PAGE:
The Trump administration is proposing tariffs on new passenger helicopters, various cheeses and wines, ski suits and certain motorcycles in response to harm the U.S. says is being caused by European Union subsidies to Boeing Co. rival Airbus SE.
In issuing the list, which includes many other items, the U.S. Trade Representative’s office cited the World Trade Organization’s finding that the aid to Airbus has “repeatedly” caused “adverse effects to the United States,” the USTR said in a statement Monday evening.
The Trump administration said, starting Monday, it is beginning a process under Section 301 of the Trade Act of 1974 to “identify products of the EU to which additional duties may be applied until the EU removes those subsidies.”
The threatened tariffs on some $11 billion in imports from the EU would be implemented only after the WTO gave the final go-ahead this summer, the administration said — a rare show of faith in an institution that Trump himself has assailed.
The move is provocative on a number of fronts, however.
The U.S. said it would impose the tariffs under the same previously dormant trade statute that it has used to justify duties on China over the past year.
The threat also comes just as the EU’s members are in the final stages of negotiating the terms of a mandate for the European Commission to begin talks on industrial tariffs with the Trump administration.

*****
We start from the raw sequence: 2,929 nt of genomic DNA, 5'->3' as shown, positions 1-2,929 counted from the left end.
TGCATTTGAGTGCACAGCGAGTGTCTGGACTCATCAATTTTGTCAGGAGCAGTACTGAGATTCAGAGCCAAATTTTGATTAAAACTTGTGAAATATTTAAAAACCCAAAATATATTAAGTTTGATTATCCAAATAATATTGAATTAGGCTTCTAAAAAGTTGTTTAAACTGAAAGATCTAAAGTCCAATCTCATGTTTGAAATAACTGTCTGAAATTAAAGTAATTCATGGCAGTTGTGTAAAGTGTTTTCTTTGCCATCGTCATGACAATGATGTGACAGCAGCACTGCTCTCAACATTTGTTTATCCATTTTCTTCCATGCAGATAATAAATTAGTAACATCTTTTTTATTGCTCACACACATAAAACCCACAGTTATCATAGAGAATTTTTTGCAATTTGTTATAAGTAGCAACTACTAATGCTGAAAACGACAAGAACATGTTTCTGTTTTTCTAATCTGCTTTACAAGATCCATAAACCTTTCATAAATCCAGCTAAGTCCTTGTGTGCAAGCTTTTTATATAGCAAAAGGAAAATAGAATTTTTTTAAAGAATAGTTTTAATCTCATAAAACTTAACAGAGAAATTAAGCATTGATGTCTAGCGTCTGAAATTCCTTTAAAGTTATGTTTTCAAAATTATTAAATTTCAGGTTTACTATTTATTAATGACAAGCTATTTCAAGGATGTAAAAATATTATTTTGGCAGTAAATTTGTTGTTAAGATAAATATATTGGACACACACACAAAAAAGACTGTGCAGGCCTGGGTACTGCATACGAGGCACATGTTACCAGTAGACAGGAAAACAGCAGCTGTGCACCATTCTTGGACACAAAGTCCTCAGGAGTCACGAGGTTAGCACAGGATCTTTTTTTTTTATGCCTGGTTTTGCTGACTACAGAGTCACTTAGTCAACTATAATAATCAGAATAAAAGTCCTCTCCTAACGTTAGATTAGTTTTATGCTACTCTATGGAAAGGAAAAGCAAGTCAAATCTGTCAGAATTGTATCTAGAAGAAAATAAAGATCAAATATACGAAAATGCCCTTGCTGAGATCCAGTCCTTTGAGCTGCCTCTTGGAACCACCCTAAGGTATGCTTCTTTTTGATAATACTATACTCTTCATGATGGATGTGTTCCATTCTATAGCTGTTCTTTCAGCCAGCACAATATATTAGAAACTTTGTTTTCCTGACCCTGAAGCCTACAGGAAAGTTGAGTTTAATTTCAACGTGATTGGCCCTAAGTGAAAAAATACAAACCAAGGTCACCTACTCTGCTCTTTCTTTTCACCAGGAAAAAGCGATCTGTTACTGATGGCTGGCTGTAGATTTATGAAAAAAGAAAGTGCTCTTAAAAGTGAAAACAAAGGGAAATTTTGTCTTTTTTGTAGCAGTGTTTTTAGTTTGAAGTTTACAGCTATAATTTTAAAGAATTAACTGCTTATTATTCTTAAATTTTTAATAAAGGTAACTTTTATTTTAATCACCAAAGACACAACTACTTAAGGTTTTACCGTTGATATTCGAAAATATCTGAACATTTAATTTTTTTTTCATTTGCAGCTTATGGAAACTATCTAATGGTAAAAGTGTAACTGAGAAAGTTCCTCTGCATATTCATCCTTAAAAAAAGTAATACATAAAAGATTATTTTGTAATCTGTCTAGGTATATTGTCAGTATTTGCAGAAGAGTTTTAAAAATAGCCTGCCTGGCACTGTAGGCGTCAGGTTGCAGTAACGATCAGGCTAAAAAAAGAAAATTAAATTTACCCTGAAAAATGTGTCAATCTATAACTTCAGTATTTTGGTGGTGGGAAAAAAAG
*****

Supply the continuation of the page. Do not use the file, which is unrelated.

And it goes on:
The latest threat may therefore further complicate those talks. Some EU members, led by France, are already skeptical of the value of negotiations with the U.S., which were agreed to last July in a bid by the EU to avoid auto tariffs Trump has threatened.
Robert Lighthizer, the U.S. trade representative, said in a statement on Monday night that the U.S. had lost patience with what is now one of the WTO’s longest running sagas.
“This case has been in litigation for 14 years, and the time has come for action,” he said in the statement.
Yet he also signaled that the administration wanted to see an end to the EU subsidies in question, which Boeing Co. and the U.S. claim give Airbus an unfair advantage in the highly competitive passenger aircraft market internationally.
“Our ultimate goal is to reach an agreement with the EU to end all WTO-inconsistent subsidies to large civil aircraft,” he said. “When the EU ends these harmful subsidies, the additional U.S. duties imposed in response can be lifted.”
In a statement, Boeing said the company “supports the U.S. trade representative and his team in their ongoing efforts to level the playing field in the global aircraft marketplace.”